paper, pen and brush, grey wash 230 x 314 mm
lower right : Joh: Stridb. ad vit.del.
Berlijn, Stadtmuseum Berlin, inv./cat.nr. GHZ 64/3,10
The ‘grotto’ in the Berlin palace garden, designed by Johan Gregor Memhardt, 1652
From: Martin Zeiller-Merian, Topographia electoratus Brandenburgici […], Frankfurt am Main 1652)
Portrait of Friedrich Wilhelm von Brandenburg (1620-1688), c. 1651-1652
marble 189 x 78 x 58 cm
bottom (positional attribute) : DOMINE. FAC. ME. SCIRE PER. QUAM AMBULEM
Oranienburg, Schlossmuseum Oranienburg
The garden was not merely meant for entertaining purposes. The production of vegetables, fruit and spices were at least as important.4 For measurements at the palace, money was lacking, so only a new chapel was built and reparations were carried out.5 After a first campaign, the elector ordered 500 linden trees by Matthias Dögen, for the planting of his Berlin palace garden.6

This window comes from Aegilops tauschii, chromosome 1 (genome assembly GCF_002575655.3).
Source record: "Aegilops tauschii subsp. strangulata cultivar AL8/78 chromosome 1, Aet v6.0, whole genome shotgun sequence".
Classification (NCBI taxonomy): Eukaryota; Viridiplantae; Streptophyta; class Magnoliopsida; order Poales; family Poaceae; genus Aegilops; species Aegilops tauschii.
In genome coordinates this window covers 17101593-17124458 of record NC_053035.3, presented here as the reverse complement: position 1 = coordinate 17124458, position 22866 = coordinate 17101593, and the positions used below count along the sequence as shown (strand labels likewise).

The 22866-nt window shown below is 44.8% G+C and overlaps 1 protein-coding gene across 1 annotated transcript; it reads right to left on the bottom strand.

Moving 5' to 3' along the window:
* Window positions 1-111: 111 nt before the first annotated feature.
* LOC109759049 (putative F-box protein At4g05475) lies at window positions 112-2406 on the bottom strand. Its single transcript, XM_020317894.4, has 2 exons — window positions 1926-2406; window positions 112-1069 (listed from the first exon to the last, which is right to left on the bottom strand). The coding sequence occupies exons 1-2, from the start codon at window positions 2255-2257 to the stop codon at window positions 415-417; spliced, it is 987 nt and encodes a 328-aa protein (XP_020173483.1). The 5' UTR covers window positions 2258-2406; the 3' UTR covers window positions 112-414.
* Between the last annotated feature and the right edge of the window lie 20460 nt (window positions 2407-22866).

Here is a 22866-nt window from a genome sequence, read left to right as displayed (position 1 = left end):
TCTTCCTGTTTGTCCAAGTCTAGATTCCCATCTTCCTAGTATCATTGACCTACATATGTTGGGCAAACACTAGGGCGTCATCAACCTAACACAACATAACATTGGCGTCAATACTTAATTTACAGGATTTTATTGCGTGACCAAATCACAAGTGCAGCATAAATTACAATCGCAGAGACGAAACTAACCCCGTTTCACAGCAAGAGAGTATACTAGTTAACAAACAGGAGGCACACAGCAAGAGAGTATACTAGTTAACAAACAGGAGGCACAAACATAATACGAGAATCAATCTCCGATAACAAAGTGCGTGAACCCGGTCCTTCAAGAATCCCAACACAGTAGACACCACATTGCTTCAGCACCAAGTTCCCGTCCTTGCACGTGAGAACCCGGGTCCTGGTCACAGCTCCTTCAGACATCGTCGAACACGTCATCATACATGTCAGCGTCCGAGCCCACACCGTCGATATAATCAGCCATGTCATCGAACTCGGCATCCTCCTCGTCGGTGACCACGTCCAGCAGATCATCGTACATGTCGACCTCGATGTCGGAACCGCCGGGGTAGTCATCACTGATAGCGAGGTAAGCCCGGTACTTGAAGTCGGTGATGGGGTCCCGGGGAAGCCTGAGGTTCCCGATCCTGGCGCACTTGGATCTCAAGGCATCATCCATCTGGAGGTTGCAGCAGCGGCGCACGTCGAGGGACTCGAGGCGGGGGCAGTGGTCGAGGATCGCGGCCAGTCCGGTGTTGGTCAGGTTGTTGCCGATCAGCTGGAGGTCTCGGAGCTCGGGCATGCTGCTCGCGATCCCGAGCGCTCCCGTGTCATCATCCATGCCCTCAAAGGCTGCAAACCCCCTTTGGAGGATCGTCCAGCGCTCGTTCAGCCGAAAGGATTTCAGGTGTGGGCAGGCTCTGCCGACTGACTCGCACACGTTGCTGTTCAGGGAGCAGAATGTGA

In the summer of 1650, the old castle of Bötzow, about 30 kilometres north of Berlin, changed its name into Oranienburg.7 After it had been damaged in the Thirty Years’ War, the elector gave it to his wife on the 27th of September 1650, who was to turn her new rural estate into a prosperous enterprise .8 In restoring Bötzow, Louise Henriette gave an example to restore entire Brandenburg and her example was meant to be taken over by her husband, courtiers and noblemen. In the following years she would extend the land that belonged to Oranienburg creating a model farm with cows, sheep and a brewery. In 1651 she signed a contract with Dutch immigrants, who were to lease one hundred farms and rebuild surrounding villages.9 A year later Louise Henriette signed a contract with the Dutch brick baker Julius Arendsen to open a brick factory in nearby Velten.10 In Rüdersdorf a lime oven had to be built, in Hamburg Swedish tiles, lead and mortar had to be bought.11 During her absence from the site she was regularly informed about the progress. In her answers she continuously stressed the need to hurry up.12 In 1662 she asked per letter for a painting, to get informed about the present state of the works13 and she emphasised the importance of productivity in the garden.14 In Oranienburg, court gardener Peter Jurgens from Holland planted the garden with Dutch fruit trees. There was a surrounding canal and terraces, like Louise Henriette had known them from her youth in Honselaarsdijk and Ter Nieuburg.